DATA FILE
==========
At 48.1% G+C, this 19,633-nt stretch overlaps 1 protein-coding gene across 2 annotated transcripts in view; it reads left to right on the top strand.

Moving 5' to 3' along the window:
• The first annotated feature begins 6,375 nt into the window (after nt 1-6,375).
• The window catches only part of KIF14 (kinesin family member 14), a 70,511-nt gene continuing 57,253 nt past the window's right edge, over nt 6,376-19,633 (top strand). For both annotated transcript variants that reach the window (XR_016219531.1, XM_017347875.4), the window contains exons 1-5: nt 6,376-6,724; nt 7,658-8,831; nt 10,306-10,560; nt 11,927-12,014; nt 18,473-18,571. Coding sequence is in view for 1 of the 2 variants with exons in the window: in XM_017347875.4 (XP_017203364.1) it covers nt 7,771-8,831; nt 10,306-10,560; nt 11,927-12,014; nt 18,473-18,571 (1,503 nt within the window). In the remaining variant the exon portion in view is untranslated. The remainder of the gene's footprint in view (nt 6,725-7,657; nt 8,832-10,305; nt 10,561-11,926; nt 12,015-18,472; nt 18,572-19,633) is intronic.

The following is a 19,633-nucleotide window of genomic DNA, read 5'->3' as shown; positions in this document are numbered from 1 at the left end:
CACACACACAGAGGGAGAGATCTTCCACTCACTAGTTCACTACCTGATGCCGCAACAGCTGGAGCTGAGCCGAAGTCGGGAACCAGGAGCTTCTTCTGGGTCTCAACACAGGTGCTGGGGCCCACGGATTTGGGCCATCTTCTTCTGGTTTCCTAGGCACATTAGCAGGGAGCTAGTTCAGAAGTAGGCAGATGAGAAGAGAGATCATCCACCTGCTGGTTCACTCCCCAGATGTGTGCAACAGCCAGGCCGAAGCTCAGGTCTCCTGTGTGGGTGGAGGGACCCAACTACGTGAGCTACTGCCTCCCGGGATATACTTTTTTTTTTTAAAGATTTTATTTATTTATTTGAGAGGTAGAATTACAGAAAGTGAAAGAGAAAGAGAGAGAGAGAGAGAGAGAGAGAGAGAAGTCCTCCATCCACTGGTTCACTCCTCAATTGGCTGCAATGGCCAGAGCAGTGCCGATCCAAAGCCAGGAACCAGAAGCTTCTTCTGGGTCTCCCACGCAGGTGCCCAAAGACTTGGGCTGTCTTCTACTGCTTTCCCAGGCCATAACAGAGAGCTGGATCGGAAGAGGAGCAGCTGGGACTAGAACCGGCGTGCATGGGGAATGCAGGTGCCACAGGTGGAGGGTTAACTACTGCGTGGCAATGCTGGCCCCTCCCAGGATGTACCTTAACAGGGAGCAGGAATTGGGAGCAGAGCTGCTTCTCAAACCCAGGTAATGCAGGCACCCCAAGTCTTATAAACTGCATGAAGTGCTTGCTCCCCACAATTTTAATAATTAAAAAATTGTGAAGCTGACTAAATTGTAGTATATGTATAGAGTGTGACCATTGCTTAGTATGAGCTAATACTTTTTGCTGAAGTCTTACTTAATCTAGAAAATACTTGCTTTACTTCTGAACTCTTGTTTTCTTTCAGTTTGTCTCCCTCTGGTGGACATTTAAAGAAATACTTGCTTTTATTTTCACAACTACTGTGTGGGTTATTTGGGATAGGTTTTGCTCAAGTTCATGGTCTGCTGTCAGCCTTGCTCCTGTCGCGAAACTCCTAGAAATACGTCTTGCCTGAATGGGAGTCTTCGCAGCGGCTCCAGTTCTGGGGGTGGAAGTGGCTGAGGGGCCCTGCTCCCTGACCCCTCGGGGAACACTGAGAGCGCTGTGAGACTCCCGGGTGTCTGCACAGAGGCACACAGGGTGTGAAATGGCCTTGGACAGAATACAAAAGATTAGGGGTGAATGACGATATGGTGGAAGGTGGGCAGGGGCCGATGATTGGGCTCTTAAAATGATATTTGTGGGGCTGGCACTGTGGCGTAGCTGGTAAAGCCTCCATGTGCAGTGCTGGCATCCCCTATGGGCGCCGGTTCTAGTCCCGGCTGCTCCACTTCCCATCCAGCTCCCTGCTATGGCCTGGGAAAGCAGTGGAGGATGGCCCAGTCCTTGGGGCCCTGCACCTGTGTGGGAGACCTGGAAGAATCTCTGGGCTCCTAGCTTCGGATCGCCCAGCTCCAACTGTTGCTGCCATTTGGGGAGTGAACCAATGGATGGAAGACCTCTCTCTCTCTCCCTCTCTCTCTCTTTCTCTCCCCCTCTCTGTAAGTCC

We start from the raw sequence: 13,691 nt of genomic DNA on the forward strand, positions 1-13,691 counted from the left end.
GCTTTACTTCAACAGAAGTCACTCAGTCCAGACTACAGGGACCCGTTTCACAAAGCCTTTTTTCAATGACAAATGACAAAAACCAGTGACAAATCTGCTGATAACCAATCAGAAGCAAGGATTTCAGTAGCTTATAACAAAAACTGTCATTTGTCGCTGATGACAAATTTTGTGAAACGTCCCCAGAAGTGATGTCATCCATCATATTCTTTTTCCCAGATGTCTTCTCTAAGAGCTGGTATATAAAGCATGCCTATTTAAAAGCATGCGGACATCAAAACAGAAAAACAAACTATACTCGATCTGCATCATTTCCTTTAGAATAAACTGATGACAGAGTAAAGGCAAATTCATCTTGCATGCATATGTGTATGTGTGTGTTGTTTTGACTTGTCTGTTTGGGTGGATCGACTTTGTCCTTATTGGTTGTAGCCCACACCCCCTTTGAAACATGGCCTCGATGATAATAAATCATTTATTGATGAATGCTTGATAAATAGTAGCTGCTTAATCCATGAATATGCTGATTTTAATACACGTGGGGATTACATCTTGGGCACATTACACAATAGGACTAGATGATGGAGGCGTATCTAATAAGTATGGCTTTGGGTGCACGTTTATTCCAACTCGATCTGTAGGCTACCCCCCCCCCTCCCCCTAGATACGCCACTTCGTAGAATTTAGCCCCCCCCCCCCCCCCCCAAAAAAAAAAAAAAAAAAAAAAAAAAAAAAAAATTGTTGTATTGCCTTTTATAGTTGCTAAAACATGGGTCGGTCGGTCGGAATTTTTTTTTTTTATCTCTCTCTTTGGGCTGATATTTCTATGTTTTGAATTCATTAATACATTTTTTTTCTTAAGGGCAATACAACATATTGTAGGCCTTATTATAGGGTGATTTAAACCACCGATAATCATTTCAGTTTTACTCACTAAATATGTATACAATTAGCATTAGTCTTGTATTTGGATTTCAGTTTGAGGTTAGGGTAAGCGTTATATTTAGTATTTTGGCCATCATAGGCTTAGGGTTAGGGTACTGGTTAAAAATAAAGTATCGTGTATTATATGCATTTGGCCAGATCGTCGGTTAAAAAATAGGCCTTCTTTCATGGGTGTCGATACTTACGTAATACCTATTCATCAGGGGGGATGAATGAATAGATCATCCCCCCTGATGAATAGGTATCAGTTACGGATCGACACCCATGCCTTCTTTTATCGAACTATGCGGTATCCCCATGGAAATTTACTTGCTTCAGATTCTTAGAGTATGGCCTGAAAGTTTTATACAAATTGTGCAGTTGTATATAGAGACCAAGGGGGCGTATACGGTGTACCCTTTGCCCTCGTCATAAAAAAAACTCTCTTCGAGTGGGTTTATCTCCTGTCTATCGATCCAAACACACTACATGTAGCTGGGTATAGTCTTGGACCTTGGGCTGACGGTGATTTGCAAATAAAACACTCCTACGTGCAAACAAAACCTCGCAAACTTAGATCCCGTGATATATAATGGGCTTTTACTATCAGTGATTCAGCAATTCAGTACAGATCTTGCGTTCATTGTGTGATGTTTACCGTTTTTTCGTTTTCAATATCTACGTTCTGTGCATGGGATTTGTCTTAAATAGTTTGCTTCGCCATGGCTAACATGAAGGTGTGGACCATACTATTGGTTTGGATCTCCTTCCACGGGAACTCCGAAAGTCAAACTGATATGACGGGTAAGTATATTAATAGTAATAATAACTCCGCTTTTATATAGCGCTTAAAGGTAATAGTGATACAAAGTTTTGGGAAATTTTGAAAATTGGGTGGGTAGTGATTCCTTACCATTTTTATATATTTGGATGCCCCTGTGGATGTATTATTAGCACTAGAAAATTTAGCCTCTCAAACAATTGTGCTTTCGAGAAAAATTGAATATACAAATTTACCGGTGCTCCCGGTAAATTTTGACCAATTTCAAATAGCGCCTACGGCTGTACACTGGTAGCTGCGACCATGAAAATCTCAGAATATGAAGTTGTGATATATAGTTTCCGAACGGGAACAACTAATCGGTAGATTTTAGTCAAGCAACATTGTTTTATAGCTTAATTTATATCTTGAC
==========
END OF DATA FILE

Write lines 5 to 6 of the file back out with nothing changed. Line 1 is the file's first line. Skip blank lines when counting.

The following is a 19,633-nucleotide window of genomic DNA, read 5'->3' as shown; positions in this document are numbered from 1 at the left end:
CACACACACAGAGGGAGAGATCTTCCACTCACTAGTTCACTACCTGATGCCGCAACAGCTGGAGCTGAGCCGAAGTCGGGAACCAGGAGCTTCTTCTGGGTCTCAACACAGGTGCTGGGGCCCACGGATTTGGGCCATCTTCTTCTGGTTTCCTAGGCACATTAGCAGGGAGCTAGTTCAGAAGTAGGCAGATGAGAAGAGAGATCATCCACCTGCTGGTTCACTCCCCAGATGTGTGCAACAGCCAGGCCGAAGCTCAGGTCTCCTGTGTGGGTGGAGGGACCCAACTACGTGAGCTACTGCCTCCCGGGATATACTTTTTTTTTTTAAAGATTTTATTTATTTATTTGAGAGGTAGAATTACAGAAAGTGAAAGAGAAAGAGAGAGAGAGAGAGAGAGAGAGAGAGAAGTCCTCCATCCACTGGTTCACTCCTCAATTGGCTGCAATGGCCAGAGCAGTGCCGATCCAAAGCCAGGAACCAGAAGCTTCTTCTGGGTCTCCCACGCAGGTGCCCAAAGACTTGGGCTGTCTTCTACTGCTTTCCCAGGCCATAACAGAGAGCTGGATCGGAAGAGGAGCAGCTGGGACTAGAACCGGCGTGCATGGGGAATGCAGGTGCCACAGGTGGAGGGTTAACTACTGCGTGGCAATGCTGGCCCCTCCCAGGATGTACCTTAACAGGGAGCAGGAATTGGGAGCAGAGCTGCTTCTCAAACCCAGGTAATGCAGGCACCCCAAGTCTTATAAACTGCATGAAGTGCTTGCTCCCCACAATTTTAATAATTAAAAAATTGTGAAGCTGACTAAATTGTAGTATATGTATAGAGTGTGACCATTGCTTAGTATGAGCTAATACTTTTTGCTGAAGTCTTACTTAATCTAGAAAATACTTGCTTTACTTCTGAACTCTTGTTTTCTTTCAGTTTGTCTCCCTCTGGTGGACATTTAAAGAAATACTTGCTTTTATTTTCACAACTACTGTGTGGGTTATTTGGGATAGGTTTTGCTCAAGTTCATGGTCTGCTGTCAGCCTTGCTCCTGTCGCGAAACTCCTAGAAATACGTCTTGCCTGAATGGGAGTCTTCGCAGCGGCTCCAGTTCTGGGGGTGGAAGTGGCTGAGGGGCCCTGCTCCCTGACCCCTCGGGGAACACTGAGAGCGCTGTGAGACTCCCGGGTGTCTGCACAGAGGCACACAGGGTGTGAAATGGCCTTGGACAGAATACAAAAGATTAGGGGTGAATGACGATATGGTGGAAGGTGGGCAGGGGCCGATGATTGGGCTCTTAAAATGATATTTGTGGGGCTGGCACTGTGGCGTAGCTGGTAAAGCCTCCATGTGCAGTGCTGGCATCCCCTATGGGCGCCGGTTCTAGTCCCGGCTGCTCCACTTCCCATCCAGCTCCCTGCTATGGCCTGGGAAAGCAGTGGAGGATGGCCCAGTCCTTGGGGCCCTGCACCTGTGTGGGAGACCTGGAAGAATCTCTGGGCTCCTAGCTTCGGATCGCCCAGCTCCAACTGTTGCTGCCATTTGGGGAGTGAACCAATGGATGGAAGACCTCTCTCTCTCTCCCTCTCTCTCTCTTTCTCTCCCCCTCTCTGTAAGTCC